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Volume 18 Supplement 1

19th Annual SCMR Scientific Sessions

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Reproducibility of slice-interleaved T1 (STONE) mapping sequence


Slice interleaved T1 mapping sequence (STONE) allows quantification of native T1 of the entire ventricle in a single free-breathing scan. Using this sequence, data acquisition for different slices are interleaved, allowing longer recovery time after the inversion pulse, which could result in improved accuracy and precision. However, measurement reproducibility of the STONE sequence has not been previously studied. In this study, we sought to assess native T1 measurement reproducibility a) within session, b) between sessions and c) between days.


Eleven healthy subjects (33 ± 16 years, 6 male) underwent non-contrast CMR imaging on 2 different days. Figure 1 shows the study design. Each subject was imaged twice with identical imaging protocol. After image prescription, the subjects were imaged using STONE SSFP with the following imaging parameters: In-plane resolution = 2.1 × 2.1 mm2, slice thickness = 8 mm, slice gap = 4 mm, Field of View = 320 × 320 mm2, TR/TE/α = 2.8 msec. / 1.38 msec. /70°, SENSE-rate = 2, linear ordering, 10 linear ramp-up pulses and acquisition window = 218.8 msec, bandwidth = 1879.7 Hz/pixel. STONE GRE sequence was acquired with following parameters: In-plane resolution = 2 × 2 mm2, slice thickness = 8 mm, slice gap = 4 mm, Field of View = 300 × 300 mm2, TR/TE/α = 3.9 msec. / 1.94 msec. /90°, SENSE-rate = 2.5, linear ordering, 10 linear ramp-up pulses and acquisition window = 166.6 msec., bandwidth= 1315.8 Hz/pixel. Imaging was repeated twice for each sequence. Subsequently, subjects were removed from the scanner and repositioned, followed by the same scan protocol. The same imaging protocol was repeated on a second day of scan. All imaging was performed in a 1.5T CMR scanner (Philips Achieva) using a 32-channel cardiac receiver coil array. T1 maps were created by voxel-wise fitting using a 2-parameter fit model after motion correction. The epicardial and endocardial contours in the left ventricle were manually drawn in 5 short axis-slices to calculate global and slice-based myocardial T1 values. Coefficient of variation analysis for each slice was generated to assess the variability within each session, between the sessions, between different days and for each subject.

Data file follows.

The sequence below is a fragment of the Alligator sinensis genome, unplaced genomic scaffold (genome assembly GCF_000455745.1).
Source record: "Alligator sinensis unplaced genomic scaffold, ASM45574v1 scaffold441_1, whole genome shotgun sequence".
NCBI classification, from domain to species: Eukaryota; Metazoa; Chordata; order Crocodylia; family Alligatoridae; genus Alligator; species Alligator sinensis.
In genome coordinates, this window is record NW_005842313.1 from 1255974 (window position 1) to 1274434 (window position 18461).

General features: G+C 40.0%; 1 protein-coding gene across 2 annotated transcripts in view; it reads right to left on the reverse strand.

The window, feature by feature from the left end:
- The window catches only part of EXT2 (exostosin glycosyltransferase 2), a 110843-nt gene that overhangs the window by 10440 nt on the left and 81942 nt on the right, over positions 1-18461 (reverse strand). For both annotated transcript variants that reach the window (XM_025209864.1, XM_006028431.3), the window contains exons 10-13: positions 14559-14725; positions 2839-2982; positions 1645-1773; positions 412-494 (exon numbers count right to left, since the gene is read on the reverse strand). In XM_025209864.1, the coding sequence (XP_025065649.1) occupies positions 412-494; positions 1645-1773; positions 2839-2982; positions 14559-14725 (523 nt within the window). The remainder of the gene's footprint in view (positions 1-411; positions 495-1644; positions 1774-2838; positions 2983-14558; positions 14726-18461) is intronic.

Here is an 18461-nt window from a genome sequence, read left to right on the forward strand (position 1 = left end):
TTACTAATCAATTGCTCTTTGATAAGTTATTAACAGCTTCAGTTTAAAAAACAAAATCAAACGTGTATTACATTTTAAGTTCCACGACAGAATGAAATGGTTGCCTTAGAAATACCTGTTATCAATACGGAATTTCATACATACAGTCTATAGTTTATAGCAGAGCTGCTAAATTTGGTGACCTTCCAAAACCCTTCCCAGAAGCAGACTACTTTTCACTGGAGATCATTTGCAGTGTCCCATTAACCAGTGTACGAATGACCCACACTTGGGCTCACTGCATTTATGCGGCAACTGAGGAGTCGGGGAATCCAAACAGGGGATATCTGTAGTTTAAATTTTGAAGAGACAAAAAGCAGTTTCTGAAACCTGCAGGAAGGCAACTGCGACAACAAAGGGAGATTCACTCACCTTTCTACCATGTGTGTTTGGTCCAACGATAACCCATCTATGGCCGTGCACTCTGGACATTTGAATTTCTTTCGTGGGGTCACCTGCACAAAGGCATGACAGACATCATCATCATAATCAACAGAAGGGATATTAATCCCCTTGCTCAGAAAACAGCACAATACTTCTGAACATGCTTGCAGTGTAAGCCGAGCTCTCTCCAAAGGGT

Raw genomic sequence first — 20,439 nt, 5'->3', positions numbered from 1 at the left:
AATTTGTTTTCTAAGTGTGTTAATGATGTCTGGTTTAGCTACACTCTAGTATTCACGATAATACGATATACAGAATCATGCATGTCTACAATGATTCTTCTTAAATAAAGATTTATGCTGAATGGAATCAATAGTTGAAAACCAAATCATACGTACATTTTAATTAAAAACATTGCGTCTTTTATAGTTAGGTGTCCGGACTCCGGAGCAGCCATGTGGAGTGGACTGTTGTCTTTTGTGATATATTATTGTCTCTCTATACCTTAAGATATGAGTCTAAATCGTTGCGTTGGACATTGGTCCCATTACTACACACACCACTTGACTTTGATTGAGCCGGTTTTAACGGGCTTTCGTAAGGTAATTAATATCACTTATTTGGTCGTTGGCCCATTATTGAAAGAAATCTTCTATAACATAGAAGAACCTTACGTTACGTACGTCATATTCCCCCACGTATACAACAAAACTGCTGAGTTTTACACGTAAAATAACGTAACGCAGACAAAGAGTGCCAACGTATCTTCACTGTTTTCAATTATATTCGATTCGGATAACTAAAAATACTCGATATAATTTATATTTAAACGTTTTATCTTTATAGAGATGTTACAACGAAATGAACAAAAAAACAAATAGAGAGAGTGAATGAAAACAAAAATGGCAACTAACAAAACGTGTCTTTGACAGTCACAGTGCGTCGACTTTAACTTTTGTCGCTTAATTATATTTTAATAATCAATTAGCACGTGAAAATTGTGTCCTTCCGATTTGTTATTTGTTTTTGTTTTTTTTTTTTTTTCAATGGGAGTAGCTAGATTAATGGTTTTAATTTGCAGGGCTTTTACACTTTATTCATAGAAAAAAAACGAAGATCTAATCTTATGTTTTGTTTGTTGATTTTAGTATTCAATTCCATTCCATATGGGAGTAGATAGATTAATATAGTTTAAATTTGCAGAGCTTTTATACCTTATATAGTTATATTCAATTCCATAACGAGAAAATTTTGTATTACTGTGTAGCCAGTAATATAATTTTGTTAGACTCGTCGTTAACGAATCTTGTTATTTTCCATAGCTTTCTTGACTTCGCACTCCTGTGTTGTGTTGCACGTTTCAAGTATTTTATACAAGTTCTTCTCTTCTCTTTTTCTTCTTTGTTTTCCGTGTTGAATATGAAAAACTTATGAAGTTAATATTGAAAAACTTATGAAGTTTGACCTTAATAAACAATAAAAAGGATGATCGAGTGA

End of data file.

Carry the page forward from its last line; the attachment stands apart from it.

Figure 1
figure 1

Study protocol to assess within session, between session and between day (test/re-test) variability for native myocardial T1.


Figure 2 shows mean T1 values for different imaging sessions, averaged over all subjects for STONE-SSFP and STONE-GRE. The CVs for all slices and subjects (figure 2) showed low variability for STONE-SSFP (2.4 ± 1.3%) and for STONE-GRE (1.65 ± 0.95%). The CVs for all slices and days showed a mean of 2.1 ± 1.45% for STONE SSFP and a mean of 1.5 ± 1.1% for Stone GRE. The CVs for all slices and sessions showed a mean of 1.7 ± 1.95% for STONE SSFP and a mean of 1.2 ± 1.3% for STONE GRE.

Figure 2
figure 2

Mean native T1 per repetition, session and day for STONE and coefficient of variation for different slices and subjects.


Native myocardial T1 measurements by STONE-GRE and STONE-SSFP are very reproducible. These data suggest that STONE-SSFP and STONE-GRE should be considered for longitudinal studies to assess potential temporal changes in native T1 values for disease monitoring and/or during therapy.

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Bellm, S., Basha, T., Ngo, L. et al. Reproducibility of slice-interleaved T1 (STONE) mapping sequence. J Cardiovasc Magn Reson 18 (Suppl 1), P51 (2016).

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